Note! Test only one hypothesis at a time so you can get precise results. Remember that testing too small details won't help you that much. For example, changing the fifth screenshot wouldn't give you enough insights since people usually don't scroll that far. Choose your hypothesis well to get results that are statistically significant.
Step 3: Traffic
To have a truthful result, you need to have enough traffic in all of your variations. This way, you can reach a realistic "Confidence Level," which is based on your traffic sample and shows you how accurate your result is. For example, if your variation A had 15-36% more installs, and its confidence level is 95%, this means that this result will prove to be confirmed 95 times out of 100. In this case, this is an evident winner variation.
Step 4: Creating your Variation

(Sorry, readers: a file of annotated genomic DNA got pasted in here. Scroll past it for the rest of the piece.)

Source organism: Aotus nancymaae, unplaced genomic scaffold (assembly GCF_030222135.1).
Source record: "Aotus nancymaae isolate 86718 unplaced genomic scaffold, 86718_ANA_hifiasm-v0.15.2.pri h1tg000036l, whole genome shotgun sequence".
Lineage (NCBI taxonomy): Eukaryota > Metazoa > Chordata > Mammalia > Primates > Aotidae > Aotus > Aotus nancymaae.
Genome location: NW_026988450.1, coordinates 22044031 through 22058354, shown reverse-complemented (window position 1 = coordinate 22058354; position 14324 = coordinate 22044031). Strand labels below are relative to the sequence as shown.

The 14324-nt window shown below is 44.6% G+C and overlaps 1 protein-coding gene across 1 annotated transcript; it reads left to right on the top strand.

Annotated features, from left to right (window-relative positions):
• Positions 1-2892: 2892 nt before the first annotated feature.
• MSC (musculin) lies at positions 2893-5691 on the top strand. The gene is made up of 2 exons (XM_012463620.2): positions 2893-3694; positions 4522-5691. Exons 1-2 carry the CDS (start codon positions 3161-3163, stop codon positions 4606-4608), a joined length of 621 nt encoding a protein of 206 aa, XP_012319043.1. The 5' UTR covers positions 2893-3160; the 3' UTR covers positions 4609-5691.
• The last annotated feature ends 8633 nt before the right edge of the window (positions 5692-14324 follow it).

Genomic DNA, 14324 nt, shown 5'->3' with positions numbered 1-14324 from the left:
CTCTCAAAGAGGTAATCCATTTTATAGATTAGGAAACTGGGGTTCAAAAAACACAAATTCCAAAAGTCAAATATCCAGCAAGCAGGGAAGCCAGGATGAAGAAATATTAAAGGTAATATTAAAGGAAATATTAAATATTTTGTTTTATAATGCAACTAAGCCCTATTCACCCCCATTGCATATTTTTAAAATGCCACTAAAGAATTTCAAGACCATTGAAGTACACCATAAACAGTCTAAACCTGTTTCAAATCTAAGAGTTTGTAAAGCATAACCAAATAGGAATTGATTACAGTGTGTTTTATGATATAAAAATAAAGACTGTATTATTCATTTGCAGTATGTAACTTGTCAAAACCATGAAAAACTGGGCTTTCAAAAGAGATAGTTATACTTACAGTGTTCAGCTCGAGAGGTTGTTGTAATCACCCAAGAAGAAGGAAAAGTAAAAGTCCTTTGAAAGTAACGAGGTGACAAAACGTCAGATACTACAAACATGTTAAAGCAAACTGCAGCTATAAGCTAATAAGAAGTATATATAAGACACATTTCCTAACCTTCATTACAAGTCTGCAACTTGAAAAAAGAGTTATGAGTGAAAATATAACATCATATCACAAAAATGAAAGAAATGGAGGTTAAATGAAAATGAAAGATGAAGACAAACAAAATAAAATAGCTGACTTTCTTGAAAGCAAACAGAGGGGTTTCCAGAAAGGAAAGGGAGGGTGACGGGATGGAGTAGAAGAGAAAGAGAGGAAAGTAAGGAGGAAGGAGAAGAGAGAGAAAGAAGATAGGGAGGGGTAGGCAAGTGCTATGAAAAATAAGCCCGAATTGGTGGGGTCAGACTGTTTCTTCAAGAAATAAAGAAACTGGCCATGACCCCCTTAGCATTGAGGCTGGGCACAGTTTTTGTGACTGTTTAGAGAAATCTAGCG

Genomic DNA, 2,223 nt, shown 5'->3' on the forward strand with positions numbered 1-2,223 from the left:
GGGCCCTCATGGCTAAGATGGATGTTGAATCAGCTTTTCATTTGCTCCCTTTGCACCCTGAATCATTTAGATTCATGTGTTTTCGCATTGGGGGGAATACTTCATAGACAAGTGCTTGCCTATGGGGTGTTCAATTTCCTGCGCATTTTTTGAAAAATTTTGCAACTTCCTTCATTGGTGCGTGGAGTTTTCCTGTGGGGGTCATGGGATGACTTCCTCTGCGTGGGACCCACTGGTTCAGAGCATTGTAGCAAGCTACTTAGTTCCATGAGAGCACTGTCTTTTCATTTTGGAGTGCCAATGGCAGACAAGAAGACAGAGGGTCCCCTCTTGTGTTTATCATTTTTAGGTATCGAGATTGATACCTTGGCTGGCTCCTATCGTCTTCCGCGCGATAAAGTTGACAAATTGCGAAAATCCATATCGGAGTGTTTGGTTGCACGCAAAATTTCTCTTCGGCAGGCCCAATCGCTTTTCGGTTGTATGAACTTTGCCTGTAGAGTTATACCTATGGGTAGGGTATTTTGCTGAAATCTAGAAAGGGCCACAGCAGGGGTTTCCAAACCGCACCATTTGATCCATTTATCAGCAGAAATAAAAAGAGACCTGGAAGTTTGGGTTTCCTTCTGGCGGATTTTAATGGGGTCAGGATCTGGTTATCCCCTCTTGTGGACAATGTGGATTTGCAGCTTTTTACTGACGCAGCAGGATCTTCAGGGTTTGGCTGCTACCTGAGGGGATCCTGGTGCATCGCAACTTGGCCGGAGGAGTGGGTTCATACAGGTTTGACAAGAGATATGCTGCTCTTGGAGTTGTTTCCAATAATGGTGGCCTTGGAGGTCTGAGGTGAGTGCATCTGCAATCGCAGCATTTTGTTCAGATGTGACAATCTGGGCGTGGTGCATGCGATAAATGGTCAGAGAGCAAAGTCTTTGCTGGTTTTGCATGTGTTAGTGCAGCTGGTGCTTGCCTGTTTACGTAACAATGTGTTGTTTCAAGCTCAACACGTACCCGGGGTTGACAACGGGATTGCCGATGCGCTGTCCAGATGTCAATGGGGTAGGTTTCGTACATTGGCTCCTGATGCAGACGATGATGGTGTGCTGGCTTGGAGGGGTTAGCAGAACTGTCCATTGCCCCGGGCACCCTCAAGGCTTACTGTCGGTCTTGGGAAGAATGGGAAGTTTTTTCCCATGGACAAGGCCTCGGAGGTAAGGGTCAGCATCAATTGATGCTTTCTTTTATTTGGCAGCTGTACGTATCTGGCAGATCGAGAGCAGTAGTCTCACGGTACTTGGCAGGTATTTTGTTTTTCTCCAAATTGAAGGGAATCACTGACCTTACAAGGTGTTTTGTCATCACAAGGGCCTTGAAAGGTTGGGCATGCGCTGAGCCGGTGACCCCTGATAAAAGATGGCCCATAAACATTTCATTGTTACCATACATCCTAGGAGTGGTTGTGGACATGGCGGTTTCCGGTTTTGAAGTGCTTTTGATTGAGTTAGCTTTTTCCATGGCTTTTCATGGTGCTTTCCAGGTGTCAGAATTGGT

Now it's time to put into practice your research together with your hypothesis. You can create one variation to run an A/B test or more than one and run a split test. When you're experimenting with screenshots, we've put together a list of tools that you can use to speed up the process of creating app screenshots.
Step 5: Running the Experiment
In this step, there is not much for you to do. Just make sure you’re running your experiment for at least 7 days. This way, you can test on weekdays and weekends. Ideally, your experiment should run between 7 to 14 days.
Note! Even if you see results before the 7th day, let the experiment run until the end!
Step 6: Analysis and Implementation
Based on the results, you can make your decision. Check the Confidence Level, but also take into account the following KPIs:
- Traffic volume per variation: did you have enough traffic to have an accurate result?
- Conversion number per variation: how many visitors downloaded your app in each variation?